Endurance Racing at Bonneville, Fuel Curve

Campbell, though, was mostly interested in straight line speeds, hoping to break the 300-mile mark. He did just that on September 5, 1935, driving his famed Blue Bird to 301 mph.

Endurance Racing at Bonneville, Fuel Curve

Meanwhile, fellow Brit Eyston was keen on overtaking Jenkins in the endurance record book. His sleek Speed of the Wind machine was propelled by a Rolls-Royce aircraft engine. In 1935, Eyston and co-drivers Tim Rose-Richards, Charles Brackenbury, and John Hindmarsh set endurance records for 100 and 200 kilometers, 1000 and 2000 miles, and upped the 24-hour record by 13 mph to a head-turning 150 mph.

Endurance Racing at Bonneville, Fuel Curve

Jenkins was determined to reclaim his status as endurance racing’s premier practitioner. When Pierce Arrow folded, Jenkins was recruited by Duesenberg to boost the brand’s performance image. Enter the “Mormon Meteors,” – a series of Duesenberg-powered machines aimed at topping Jenkins’ earlier records. Meteor I used a 400 hp supercharged Duesenberg engine; Meteor II ran a 650 hp engine. Both cars were designed and built by Augie Duesenberg, as was Mormon Meteor III.

Endurance Racing at Bonneville, Fuel Curve

In 1940, Jenkins’ son, Marvin, drove the Meteor III through a trial lap of 208 mph. In July, Jenkins took the wheel of the two-ton, 750 hp Mormon Meteor III, and 24 hours later, a new record had been set: 161 miles an hour average.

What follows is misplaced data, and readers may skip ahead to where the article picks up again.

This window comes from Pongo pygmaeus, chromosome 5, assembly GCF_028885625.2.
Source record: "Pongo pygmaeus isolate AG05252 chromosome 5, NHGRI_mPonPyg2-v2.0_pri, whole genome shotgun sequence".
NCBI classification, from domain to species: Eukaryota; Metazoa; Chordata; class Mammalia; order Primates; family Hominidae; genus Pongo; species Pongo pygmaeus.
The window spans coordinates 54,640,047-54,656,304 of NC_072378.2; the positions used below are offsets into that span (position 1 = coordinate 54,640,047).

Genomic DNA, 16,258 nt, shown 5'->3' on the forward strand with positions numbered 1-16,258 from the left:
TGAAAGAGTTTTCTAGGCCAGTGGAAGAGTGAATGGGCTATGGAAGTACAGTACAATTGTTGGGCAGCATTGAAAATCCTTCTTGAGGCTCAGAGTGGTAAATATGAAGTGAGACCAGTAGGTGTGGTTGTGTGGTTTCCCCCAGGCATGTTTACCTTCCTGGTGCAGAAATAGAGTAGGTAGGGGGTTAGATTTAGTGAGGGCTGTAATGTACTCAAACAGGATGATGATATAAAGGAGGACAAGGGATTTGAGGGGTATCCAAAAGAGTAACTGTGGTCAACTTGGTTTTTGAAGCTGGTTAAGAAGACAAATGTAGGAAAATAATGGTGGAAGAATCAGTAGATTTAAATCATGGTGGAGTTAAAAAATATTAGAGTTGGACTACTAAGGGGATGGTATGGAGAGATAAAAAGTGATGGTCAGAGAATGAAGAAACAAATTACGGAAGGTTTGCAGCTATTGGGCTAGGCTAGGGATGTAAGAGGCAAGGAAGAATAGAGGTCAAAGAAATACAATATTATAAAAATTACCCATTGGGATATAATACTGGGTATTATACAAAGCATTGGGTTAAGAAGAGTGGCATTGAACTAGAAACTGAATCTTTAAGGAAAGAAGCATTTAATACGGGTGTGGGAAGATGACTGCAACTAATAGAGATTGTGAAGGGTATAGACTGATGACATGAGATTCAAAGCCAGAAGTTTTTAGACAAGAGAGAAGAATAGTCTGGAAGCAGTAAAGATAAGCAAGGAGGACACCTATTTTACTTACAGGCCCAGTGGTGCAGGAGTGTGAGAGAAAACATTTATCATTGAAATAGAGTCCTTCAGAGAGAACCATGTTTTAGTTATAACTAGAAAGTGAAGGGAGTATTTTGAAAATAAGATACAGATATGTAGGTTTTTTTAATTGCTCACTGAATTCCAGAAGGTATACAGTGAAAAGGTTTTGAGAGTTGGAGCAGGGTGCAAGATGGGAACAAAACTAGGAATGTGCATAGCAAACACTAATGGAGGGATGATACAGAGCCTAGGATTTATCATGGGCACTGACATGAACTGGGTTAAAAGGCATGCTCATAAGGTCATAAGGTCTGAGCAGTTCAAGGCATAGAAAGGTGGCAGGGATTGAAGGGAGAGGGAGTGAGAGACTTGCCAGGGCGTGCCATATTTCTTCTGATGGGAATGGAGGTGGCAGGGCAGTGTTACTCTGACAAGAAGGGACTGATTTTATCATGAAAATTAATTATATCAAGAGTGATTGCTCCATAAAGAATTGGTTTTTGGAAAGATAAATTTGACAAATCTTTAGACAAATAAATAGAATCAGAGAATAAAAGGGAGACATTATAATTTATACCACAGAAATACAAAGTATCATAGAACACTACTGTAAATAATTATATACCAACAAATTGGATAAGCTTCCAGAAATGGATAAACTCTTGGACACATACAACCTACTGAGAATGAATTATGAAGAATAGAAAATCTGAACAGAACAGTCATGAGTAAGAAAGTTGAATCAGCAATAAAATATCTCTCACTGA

More mind-blowing records followed. Two hundred miles at 196 mph, 1,000 miles at 172 mph, and 3,000 miles at more than 165 mph. His land speed records stood nearly 50 years.

Jenkins continued to race the Meteor III until 1951, when minutes away from a new one-hour record, he lost control and damaged the car. He was 68 years old. Five years later he was back. He and Marvin drove a stock-model series 860 Pontiac around a salt circle at an average speed of 118.375 mph, eclipsing the old 24-hour mark of 109 mph and shattering all existing American unlimited and class C stock-car racing records.

Endurance Racing at Bonneville, Fuel Curve

Conversely, Campbell and others continued to press for additional straight-line speed records through the late 1930s. World War II intervened and salt fell silent — until southern California hot rodders started the modern-era Bonneville Speed Trials beginning in 1949. Endurance speed records, meanwhile, became mostly limited to manufacturers looking to boost their car’s reliability bona fides.

One exception, of course, was the irrepressible Mr. Jenkins and his son Marvin, who in 1947 drove the “Indy Novi Mobil Special” — a promotional effort by Mobil Oil. Runs were made in two directions on a loop. After two days, the Novi set an average speed of 179 mph for a D-class endurance record for 5-, 10-kilometer, and one-mile distances.

Endurance Racing at Bonneville, Fuel Curve